Venus of Laussel
Prehistoric Limestone Bas-Relief Sculpture, Stone Age Gravettian Culture.

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The Venus of Laussel.
This limestone carving is one of the
earliest relief sculptures, and ranks
among the world's oldest art.

Venus of Laussel (c.23,000 BCE)


Location and Characteristics
Analysis and Interpretation
Other Prehistoric Venus Sculptures

For the 100 most ancient artworks, see: Oldest Stone Age Art.



Belonging to the series of Venus figurines found in countries throughout Europe - including France, Germany, Austria, Italy, Czech Republic, Slovakia, Russia, and Ukraine - the Venus of Laussel is a prehistoric sculpture carved in bas-relief, which was discovered in 1911 by J.G.Lalanne in the commune of Marquay, in the Dordogne region of southwestern France. Regarded as an unique work of Franco-Cantabrian cave art, it is now part of the permanent collection of the Musee d'Aquitaine in Bordeaux. It is one of two famous examples of relief sculpture from the era of Gravettian art. (The other is the bas-relief of a salmon in the Abri du Poisson Cave (c.23,000 BCE), also located in the French Dordogne. Other rare and important sites of Paleolithic stone reliefs include: Roc-de-Sers Cave (17,200 BCE) in the Charente; the lengthy Cap Blanc Frieze (15,000 BCE) in the Dordogne, close to the site of Laussel itself; and the frieze at Roc-aux-Sorciers (c.12,000 BCE), in the Vienne.

NOTE: The Venus of Laussel is not connected with the older and more primitive humanoid effigies known as the Venus of Berekhat Ram and the Venus of Tan-Tan.



Location and Characteristics

Measuring 17.5 inches in height, and originally decorated with colour pigments made from red ochre, the Venus of Laussel was one of 6 bas-relief sculptures engraved on a large free-standing block of limestone, in the Laussel rock shelter located not far from Lascaux, home of the Lascaux Cave paintings, from the Late Solutrean, Early Magdalenian era. Unlike other famous Stone Age venus statuettes, like the Russian Venus of Kostenky, the Lower Austrian Venus of Willendorf and Venus of Galgenberg, and the steatopygous Venus of Monpazier (c.25,000 BCE), the Laussel work is not portable, and is therefore classified as parietal art, rather than mobiliary art. Even so, it does share a number of iconographic characteristics with its portable sisters. To begin with, it depicts a nude female figure, with pendulous breasts and exaggeratedly wide hips and buttocks. In addition, it has no facial features, and no feet. However, unlike other figurines, the Venus of Laussel has clearly visible hands and fingers. Her left hand is placed upon her belly, while her right hand holds an object - probably a bison horn - upon which is engraved a series of 13 lines.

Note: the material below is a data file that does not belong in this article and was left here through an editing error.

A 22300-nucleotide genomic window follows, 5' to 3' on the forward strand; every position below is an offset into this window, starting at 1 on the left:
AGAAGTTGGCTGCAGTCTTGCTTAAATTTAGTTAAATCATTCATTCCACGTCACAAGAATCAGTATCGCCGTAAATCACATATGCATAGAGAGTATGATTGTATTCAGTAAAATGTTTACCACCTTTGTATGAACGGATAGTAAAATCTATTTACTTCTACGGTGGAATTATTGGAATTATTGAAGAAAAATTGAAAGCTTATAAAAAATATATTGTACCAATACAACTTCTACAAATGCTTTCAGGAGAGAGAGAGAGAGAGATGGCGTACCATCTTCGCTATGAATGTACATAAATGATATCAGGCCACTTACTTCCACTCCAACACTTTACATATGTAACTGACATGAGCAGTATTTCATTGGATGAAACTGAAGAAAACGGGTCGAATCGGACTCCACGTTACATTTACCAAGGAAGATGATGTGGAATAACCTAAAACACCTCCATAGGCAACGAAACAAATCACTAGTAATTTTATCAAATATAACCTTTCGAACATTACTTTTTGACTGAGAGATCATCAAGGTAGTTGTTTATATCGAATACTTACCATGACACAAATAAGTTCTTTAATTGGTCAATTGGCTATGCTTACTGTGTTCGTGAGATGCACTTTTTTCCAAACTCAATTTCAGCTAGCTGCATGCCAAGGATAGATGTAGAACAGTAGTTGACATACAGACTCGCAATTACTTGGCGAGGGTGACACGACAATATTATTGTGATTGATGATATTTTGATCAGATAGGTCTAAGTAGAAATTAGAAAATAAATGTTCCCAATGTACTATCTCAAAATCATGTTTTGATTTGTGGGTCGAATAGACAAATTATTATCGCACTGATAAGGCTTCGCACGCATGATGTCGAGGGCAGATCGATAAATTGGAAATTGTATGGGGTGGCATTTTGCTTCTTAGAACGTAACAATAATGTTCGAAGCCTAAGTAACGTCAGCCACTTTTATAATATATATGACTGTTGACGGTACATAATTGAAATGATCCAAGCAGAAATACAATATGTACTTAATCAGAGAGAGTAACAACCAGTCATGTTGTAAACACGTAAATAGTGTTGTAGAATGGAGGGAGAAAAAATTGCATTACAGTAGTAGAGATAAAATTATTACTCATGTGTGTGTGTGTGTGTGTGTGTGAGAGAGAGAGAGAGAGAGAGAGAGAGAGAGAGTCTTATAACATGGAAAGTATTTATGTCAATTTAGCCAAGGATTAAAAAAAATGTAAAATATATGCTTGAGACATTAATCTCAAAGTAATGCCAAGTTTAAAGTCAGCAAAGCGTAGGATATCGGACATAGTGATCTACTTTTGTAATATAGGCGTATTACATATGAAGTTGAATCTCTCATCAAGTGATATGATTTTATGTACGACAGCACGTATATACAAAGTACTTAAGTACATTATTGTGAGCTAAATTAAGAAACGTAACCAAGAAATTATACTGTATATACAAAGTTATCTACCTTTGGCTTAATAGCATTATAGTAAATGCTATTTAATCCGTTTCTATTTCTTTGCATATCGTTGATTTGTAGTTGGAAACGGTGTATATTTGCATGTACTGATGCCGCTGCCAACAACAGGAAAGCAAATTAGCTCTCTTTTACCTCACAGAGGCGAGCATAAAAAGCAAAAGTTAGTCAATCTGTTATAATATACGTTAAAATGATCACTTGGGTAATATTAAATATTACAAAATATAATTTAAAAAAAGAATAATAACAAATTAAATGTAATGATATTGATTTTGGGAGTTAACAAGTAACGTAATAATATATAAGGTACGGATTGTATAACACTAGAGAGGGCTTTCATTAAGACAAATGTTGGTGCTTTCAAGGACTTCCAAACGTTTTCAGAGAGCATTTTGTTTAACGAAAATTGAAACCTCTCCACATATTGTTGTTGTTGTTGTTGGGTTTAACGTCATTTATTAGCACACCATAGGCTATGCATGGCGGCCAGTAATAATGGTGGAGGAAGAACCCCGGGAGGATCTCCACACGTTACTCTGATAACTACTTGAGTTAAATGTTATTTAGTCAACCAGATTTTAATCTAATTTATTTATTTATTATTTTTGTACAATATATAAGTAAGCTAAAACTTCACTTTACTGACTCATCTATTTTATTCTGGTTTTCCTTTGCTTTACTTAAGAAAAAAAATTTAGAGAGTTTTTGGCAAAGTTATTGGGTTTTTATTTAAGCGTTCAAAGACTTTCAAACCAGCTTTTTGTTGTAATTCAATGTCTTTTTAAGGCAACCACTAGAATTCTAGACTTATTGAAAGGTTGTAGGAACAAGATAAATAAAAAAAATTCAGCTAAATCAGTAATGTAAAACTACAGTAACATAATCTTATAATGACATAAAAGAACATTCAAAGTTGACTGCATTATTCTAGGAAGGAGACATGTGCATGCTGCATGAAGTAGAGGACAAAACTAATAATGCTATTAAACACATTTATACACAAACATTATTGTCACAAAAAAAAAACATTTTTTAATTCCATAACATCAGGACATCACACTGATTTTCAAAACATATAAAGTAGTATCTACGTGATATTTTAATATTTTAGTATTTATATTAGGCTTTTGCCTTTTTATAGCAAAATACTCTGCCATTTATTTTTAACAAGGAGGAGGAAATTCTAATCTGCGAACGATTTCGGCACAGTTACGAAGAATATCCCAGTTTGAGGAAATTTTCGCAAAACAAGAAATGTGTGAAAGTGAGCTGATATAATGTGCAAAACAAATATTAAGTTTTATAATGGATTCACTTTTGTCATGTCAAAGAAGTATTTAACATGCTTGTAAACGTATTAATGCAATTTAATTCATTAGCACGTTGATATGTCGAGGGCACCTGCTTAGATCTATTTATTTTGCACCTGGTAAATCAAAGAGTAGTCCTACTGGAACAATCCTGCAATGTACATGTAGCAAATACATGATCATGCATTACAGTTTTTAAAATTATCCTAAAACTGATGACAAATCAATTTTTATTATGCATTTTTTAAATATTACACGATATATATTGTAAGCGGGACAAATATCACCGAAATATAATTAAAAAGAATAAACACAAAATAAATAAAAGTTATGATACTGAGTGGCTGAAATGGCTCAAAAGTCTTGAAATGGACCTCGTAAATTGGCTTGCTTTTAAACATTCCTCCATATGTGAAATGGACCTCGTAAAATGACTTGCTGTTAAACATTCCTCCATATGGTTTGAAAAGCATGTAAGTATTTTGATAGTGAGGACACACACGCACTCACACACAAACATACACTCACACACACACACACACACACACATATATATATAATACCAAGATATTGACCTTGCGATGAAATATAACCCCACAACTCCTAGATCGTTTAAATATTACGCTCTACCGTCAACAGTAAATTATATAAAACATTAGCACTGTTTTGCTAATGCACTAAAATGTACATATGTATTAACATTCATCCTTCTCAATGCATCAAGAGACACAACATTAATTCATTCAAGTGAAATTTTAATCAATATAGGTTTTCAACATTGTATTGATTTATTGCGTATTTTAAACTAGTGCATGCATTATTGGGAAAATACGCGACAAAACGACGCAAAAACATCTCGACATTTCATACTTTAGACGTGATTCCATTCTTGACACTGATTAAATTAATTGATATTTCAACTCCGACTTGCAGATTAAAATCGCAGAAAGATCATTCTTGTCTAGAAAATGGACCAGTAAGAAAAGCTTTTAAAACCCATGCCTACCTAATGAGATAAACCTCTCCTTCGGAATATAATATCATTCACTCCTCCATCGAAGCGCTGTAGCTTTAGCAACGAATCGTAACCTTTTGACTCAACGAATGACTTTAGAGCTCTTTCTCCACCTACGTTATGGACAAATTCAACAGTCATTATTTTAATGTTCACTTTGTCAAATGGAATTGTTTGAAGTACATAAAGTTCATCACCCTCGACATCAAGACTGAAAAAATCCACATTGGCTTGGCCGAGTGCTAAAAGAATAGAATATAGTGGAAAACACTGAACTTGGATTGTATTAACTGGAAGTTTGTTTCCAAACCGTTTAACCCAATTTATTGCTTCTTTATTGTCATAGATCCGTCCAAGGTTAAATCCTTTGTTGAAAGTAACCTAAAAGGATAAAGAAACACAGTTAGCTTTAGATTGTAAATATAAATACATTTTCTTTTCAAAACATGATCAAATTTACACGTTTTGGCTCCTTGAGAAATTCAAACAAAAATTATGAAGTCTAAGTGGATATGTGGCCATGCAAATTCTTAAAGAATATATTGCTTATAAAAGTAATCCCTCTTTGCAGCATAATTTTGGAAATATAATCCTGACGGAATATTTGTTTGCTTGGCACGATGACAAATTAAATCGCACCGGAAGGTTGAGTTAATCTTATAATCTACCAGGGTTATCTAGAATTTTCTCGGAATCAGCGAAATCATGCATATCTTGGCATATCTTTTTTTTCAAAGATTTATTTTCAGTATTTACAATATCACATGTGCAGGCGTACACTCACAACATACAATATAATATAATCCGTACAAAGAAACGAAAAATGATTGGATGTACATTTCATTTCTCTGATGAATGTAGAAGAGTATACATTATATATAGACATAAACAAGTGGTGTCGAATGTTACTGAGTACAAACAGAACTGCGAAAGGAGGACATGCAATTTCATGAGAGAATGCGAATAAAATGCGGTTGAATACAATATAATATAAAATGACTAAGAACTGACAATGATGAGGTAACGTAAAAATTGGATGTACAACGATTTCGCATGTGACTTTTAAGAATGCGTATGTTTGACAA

Analysis and Interpretation

This type of Paleolithic art is traditionally regarded as a form of fertility symbolism. In the case of the Venus of Laussel, the inclusion of the horn with its 13 notches may refer to the 13 days of the waxing moon or the 13 months of the lunar year, and may thus be associated with either menstruation and fertility, or other ritualistic lunar issues. The position of the left hand on the swollen belly (due to the convex rock surface) of the figure may also be meaningful. The totemic value of the work is confirmed by the fact that the rock shelter in which it was found is believed to have been a ceremonial venue rather than a dwelling site. Curiously, on the right-hand side of the sculpture there is a tiny engraving of a feather-shaped penniform symbol, one of the abstract signs commonly used in Paleolithic parietal art.

Note: to see how the Laussel relief fits into the evolution of other types of cave art created during the Ice Age in europe, please see: Prehistoric Art Timeline.

Other Prehistoric Venus Sculptures

Forming their own unique category of Stone Age art, Venus figurines have been excavated from archeological sites throughout Europe from the Atlantic to Lake Baikal. Only a few examples - like the Venus of Hohle Fels (38,000-33,000 BCE) - date back to the era of Aurignacian art (40,000-26,000 BCE). Most were created during the Gravettian (26,000-20,000 BCE). They include the Venus of Dolni Vestonice (c.26,000 BCE), the Venus of Savignano (c.24,000), the Venus of Moravany (c.24,000), the Venus of Brassempouy (23,000), the Venus of Lespugue (23,000), the Venus of Gagarino (20,000), the Avdeevo Venuses (c.20,000), the Mal'ta Venuses (c.20,000) and the Zaraysk Venuses (20,000 BCE). For a later ivory figurine from the Magdalenian period, please see the Venus of Eliseevichi (14,000 BCE).

• For more about the oldest Stone Age artifacts, see: Earliest Art.
• For information about Paleolithic painting and sculpture, see: Homepage.

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